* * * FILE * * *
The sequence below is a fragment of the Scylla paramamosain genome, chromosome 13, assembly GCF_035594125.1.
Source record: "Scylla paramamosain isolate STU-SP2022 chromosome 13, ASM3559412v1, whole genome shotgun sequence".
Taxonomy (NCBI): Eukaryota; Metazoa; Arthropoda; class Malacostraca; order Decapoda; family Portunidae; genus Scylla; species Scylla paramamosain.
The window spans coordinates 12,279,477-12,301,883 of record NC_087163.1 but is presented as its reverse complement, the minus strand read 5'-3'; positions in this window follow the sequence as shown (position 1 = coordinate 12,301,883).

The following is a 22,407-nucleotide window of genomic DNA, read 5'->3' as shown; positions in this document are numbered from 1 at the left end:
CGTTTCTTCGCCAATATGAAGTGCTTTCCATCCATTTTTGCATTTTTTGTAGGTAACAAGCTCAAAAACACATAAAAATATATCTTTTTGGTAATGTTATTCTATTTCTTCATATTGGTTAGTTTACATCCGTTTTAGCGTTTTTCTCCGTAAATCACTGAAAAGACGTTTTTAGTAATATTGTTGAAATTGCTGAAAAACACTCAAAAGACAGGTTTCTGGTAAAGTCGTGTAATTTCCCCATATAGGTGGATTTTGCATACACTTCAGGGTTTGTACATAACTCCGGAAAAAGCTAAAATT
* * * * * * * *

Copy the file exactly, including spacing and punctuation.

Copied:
The sequence below is a fragment of the Scylla paramamosain genome, chromosome 13, assembly GCF_035594125.1.
Source record: "Scylla paramamosain isolate STU-SP2022 chromosome 13, ASM3559412v1, whole genome shotgun sequence".
Taxonomy (NCBI): Eukaryota; Metazoa; Arthropoda; class Malacostraca; order Decapoda; family Portunidae; genus Scylla; species Scylla paramamosain.
The window spans coordinates 12,279,477-12,301,883 of record NC_087163.1 but is presented as its reverse complement, the minus strand read 5'-3'; positions in this window follow the sequence as shown (position 1 = coordinate 12,301,883).

The following is a 22,407-nucleotide window of genomic DNA, read 5'->3' as shown; positions in this document are numbered from 1 at the left end:
CGTTTCTTCGCCAATATGAAGTGCTTTCCATCCATTTTTGCATTTTTTGTAGGTAACAAGCTCAAAAACACATAAAAATATATCTTTTTGGTAATGTTATTCTATTTCTTCATATTGGTTAGTTTACATCCGTTTTAGCGTTTTTCTCCGTAAATCACTGAAAAGACGTTTTTAGTAATATTGTTGAAATTGCTGAAAAACACTCAAAAGACAGGTTTCTGGTAAAGTCGTGTAATTTCCCCATATAGGTGGATTTTGCATACACTTCAGGGTTTGTACATAACTCCGGAAAAAGCTAAAATT